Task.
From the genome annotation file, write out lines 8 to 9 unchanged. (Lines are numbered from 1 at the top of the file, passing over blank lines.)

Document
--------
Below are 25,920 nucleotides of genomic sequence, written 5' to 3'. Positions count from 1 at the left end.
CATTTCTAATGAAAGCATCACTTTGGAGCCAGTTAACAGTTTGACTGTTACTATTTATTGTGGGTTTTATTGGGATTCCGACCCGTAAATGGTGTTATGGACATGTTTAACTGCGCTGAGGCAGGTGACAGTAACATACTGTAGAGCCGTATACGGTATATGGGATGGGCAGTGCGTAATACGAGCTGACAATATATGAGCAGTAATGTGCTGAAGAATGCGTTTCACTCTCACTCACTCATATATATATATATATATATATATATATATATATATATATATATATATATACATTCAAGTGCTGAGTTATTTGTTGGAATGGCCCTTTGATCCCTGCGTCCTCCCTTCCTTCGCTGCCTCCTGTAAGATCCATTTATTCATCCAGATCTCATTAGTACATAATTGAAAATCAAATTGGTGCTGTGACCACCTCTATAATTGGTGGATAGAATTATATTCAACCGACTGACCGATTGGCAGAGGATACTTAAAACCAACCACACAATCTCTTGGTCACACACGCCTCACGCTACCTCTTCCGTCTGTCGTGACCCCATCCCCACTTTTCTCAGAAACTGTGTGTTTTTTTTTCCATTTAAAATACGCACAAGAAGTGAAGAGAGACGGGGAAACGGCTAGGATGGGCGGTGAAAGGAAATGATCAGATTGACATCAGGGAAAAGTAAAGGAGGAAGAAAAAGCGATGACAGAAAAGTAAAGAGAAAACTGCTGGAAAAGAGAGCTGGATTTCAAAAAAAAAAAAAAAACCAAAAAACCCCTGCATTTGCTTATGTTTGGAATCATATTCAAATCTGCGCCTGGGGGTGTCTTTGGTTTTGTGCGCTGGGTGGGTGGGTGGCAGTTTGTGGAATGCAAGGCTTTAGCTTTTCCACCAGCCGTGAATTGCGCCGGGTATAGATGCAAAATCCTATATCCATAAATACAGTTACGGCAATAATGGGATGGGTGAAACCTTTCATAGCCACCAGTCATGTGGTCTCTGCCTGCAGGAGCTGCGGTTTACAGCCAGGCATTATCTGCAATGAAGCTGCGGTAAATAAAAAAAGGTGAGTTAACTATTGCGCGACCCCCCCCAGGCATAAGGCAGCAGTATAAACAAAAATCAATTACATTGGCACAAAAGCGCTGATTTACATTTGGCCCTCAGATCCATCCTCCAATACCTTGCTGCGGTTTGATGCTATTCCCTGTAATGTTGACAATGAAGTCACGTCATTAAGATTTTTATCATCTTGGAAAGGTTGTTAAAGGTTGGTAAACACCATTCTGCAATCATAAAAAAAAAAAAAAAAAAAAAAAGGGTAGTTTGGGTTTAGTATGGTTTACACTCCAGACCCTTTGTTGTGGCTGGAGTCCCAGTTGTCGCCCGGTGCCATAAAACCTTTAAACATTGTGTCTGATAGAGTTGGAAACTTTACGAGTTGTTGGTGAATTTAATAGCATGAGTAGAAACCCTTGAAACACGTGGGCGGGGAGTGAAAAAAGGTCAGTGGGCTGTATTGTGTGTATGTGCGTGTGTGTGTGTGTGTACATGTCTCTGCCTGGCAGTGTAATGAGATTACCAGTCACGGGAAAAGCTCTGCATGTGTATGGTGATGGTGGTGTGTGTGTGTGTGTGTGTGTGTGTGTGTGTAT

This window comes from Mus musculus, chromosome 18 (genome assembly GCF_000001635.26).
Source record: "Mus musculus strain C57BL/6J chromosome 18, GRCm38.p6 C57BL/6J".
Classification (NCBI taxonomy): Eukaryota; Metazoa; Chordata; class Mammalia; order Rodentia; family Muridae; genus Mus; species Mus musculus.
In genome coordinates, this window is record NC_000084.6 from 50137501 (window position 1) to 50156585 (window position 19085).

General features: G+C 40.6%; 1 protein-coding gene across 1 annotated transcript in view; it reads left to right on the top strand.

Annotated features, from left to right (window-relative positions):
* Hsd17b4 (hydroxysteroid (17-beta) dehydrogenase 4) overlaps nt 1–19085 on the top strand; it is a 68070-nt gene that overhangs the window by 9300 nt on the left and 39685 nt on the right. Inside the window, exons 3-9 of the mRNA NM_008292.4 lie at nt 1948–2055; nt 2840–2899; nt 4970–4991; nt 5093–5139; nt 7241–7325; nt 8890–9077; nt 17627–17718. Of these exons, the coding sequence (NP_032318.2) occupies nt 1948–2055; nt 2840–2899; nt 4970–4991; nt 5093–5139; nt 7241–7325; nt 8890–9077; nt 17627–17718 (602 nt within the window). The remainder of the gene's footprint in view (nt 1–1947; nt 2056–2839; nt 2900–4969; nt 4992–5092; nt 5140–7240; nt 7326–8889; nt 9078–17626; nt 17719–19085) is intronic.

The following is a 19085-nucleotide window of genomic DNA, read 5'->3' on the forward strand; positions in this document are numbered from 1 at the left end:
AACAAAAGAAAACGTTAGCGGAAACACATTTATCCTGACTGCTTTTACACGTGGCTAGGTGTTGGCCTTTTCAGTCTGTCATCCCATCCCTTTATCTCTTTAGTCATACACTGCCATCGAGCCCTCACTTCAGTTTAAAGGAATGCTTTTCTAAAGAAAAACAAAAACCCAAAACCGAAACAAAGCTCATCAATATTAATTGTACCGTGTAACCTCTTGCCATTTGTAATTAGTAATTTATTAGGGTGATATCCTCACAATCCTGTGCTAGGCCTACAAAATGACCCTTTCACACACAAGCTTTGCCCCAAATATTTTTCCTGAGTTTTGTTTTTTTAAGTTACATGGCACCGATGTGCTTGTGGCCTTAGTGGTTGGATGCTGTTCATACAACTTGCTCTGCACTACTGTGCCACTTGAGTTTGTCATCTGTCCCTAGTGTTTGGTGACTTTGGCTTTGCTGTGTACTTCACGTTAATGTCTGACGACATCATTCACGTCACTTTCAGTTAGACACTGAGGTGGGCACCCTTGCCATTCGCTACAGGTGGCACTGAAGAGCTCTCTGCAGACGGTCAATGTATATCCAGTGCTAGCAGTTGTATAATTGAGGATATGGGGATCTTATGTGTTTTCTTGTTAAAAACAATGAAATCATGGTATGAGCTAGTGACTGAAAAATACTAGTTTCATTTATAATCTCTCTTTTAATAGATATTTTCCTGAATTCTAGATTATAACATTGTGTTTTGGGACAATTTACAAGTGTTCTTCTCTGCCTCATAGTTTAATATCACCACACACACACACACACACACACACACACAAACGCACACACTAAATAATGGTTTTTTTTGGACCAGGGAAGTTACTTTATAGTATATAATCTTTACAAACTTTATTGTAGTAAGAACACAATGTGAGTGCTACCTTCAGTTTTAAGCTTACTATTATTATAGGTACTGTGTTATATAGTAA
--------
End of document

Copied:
Annotated features, from left to right (window-relative positions):
* Hsd17b4 (hydroxysteroid (17-beta) dehydrogenase 4) overlaps nt 1–19085 on the top strand; it is a 68070-nt gene that overhangs the window by 9300 nt on the left and 39685 nt on the right. Inside the window, exons 3-9 of the mRNA NM_008292.4 lie at nt 1948–2055; nt 2840–2899; nt 4970–4991; nt 5093–5139; nt 7241–7325; nt 8890–9077; nt 17627–17718. Of these exons, the coding sequence (NP_032318.2) occupies nt 1948–2055; nt 2840–2899; nt 4970–4991; nt 5093–5139; nt 7241–7325; nt 8890–9077; nt 17627–17718 (602 nt within the window). The remainder of the gene's footprint in view (nt 1–1947; nt 2056–2839; nt 2900–4969; nt 4992–5092; nt 5140–7240; nt 7326–8889; nt 9078–17626; nt 17719–19085) is intronic.